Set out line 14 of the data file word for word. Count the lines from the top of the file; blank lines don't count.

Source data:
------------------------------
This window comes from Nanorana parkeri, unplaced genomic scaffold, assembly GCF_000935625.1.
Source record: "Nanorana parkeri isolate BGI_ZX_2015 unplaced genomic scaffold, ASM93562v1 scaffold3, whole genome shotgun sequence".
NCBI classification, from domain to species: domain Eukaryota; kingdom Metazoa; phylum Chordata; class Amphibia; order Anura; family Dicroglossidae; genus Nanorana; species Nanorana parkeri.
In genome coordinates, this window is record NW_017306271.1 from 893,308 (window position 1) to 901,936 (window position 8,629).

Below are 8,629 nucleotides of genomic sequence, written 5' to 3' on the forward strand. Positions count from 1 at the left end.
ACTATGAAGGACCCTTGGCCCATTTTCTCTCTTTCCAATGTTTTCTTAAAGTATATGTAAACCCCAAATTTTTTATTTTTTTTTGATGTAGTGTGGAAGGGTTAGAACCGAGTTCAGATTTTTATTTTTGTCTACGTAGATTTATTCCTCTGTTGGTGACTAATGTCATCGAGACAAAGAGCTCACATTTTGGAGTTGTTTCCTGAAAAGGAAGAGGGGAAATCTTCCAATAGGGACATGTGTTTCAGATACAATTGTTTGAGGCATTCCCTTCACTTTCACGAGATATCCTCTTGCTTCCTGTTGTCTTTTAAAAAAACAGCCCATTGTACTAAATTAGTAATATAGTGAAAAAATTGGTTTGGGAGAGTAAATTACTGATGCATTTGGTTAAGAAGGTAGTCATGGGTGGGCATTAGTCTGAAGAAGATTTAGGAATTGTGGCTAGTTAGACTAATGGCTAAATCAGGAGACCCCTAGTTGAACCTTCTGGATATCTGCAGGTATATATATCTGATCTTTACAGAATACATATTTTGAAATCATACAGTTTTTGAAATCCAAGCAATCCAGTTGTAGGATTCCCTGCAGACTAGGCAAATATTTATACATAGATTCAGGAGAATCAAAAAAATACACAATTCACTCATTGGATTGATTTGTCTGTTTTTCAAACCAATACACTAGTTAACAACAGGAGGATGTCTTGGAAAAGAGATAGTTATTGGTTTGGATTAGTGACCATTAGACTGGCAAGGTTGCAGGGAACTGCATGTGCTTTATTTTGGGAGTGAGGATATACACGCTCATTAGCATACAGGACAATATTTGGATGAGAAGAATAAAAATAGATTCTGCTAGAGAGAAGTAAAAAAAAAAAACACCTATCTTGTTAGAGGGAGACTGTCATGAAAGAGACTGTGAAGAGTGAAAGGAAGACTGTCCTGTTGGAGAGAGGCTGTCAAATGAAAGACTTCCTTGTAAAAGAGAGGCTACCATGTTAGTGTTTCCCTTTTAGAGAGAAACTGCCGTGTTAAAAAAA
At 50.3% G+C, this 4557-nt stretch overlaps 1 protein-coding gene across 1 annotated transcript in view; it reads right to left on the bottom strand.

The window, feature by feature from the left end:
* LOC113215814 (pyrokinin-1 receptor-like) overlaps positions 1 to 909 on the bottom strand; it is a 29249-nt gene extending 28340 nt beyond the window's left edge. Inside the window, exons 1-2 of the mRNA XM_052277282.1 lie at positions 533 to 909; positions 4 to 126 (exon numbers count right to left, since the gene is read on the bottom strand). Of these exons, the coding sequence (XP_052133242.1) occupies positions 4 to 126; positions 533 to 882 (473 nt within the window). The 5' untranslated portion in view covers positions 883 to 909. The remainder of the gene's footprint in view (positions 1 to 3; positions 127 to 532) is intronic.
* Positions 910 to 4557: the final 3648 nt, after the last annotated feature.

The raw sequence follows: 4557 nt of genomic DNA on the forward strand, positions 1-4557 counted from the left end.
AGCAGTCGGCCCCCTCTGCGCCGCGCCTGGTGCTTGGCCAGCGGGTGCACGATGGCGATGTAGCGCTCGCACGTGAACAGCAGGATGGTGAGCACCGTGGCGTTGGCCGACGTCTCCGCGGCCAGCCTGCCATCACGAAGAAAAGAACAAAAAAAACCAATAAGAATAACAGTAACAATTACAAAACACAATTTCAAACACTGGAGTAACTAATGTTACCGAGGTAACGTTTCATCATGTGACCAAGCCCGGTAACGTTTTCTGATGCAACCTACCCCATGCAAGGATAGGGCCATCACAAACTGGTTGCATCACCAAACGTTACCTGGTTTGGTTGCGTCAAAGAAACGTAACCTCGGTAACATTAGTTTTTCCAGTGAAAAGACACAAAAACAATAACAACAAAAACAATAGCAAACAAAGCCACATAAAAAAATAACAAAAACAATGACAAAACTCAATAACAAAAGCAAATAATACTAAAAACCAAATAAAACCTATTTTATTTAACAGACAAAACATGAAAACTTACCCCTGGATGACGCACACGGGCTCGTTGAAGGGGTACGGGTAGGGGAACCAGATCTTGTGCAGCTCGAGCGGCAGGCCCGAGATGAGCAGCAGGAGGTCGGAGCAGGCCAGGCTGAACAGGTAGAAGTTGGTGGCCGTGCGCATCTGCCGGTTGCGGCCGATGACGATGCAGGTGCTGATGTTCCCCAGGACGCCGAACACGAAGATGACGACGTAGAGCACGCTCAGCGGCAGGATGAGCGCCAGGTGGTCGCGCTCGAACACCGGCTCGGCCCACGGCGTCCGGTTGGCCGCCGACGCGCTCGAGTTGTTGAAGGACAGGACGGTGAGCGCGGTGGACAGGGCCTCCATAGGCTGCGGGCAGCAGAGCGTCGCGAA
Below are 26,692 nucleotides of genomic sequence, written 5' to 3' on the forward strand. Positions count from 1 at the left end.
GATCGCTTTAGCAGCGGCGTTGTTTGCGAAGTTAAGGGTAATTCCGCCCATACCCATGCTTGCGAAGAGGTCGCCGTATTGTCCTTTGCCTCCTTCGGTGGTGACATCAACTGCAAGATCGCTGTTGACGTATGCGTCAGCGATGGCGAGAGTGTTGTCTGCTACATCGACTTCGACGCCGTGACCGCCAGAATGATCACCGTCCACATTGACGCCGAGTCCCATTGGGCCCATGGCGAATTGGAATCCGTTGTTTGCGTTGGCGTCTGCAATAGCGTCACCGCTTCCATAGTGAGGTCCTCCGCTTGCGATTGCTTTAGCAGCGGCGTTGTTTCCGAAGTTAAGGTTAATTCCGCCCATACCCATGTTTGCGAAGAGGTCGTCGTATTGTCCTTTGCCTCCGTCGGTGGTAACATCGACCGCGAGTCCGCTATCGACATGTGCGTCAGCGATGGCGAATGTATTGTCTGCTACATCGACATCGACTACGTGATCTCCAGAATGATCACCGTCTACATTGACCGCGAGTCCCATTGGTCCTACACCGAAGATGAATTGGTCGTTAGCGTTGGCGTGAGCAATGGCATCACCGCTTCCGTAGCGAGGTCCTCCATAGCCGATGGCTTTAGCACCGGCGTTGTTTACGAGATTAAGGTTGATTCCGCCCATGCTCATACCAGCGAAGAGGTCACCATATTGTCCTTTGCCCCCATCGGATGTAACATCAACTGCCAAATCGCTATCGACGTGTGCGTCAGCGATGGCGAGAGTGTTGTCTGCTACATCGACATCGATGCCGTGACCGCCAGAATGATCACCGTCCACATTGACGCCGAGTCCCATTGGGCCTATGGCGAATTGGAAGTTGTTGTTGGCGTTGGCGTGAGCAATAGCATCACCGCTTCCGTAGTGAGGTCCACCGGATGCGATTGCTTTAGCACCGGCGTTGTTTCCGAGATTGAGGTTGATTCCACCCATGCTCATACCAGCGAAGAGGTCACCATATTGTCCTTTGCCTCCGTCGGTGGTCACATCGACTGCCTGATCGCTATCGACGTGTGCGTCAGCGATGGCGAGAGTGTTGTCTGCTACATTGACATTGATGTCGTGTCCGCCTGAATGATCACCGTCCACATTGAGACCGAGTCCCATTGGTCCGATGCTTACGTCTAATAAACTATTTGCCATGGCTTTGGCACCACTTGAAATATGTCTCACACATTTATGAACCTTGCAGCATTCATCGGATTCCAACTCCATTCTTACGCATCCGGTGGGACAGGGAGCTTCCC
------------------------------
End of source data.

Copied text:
GATCGCTTTAGCAGCGGCGTTGTTTGCGAAGTTAAGGGTAATTCCGCCCATACCCATGCTTGCGAAGAGGTCGCCGTATTGTCCTTTGCCTCCTTCGGTGGTGACATCAACTGCAAGATCGCTGTTGACGTATGCGTCAGCGATGGCGAGAGTGTTGTCTGCTACATCGACTTCGACGCCGTGACCGCCAGAATGATCACCGTCCACATTGACGCCGAGTCCCATTGGGCCCATGGCGAATTGGAATCCGTTGTTTGCGTTGGCGTCTGCAATAGCGTCACCGCTTCCATAGTGAGGTCCTCCGCTTGCGATTGCTTTAGCAGCGGCGTTGTTTCCGAAGTTAAGGTTAATTCCGCCCATACCCATGTTTGCGAAGAGGTCGTCGTATTGTCCTTTGCCTCCGTCGGTGGTAACATCGACCGCGAGTCCGCTATCGACATGTGCGTCAGCGATGGCGAATGTATTGTCTGCTACATCGACATCGACTACGTGATCTCCAGAATGATCACCGTCTACATTGACCGCGAGTCCCATTGGTCCTACACCGAAGATGAATTGGTCGTTAGCGTTGGCGTGAGCAATGGCATCACCGCTTCCGTAGCGAGGTCCTCCATAGCCGATGGCTTTAGCACCGGCGTTGTTTACGAGATTAAGGTTGATTCCGCCCATGCTCATACCAGCGAAGAGGTCACCATATTGTCCTTTGCCCCCATCGGATGTAACATCAACTGCCAAATCGCTATCGACGTGTGCGTCAGCGATGGCGAGAGTGTTGTCTGCTACATCGACATCGATGCCGTGACCGCCAGAATGATCACCGTCCACATTGACGCCGAGTCCCATTGGGCCTATGGCGAATTGGAAGTTGTTGTTGGCGTTGGCGTGAGCAATAGCATCACCGCTTCCGTAGTGAGGTCCACCGGATGCGATTGCTTTAGCACCGGCGTTGTTTCCGAGATTGAGGTTGATTCCACCCATGCTCATACCAGCGAAGAGGTCACCATATTGTCCTTTGCCTCCGTCGGTGGTCACATCGACTGCCTGATCGCTATCGACGTGTGCGTCAGCGATGGCGAGAGTGTTGTCTGCTACATTGACATTGATGTCGTGTCCGCCTGAATGATCACCGTCCACATTGAGACCGAGTCCCATTGGTCCGATGCTTACGTCTAATAAACTATTTGCCATGGCTTTGGCACCACTTGAAATATGTCTCACACATTTATGAACCTTGCAGCATTCATCGGATTCCAACTCCATTCTTACGCATCCGGTGGGACAGGGAGCTTCCC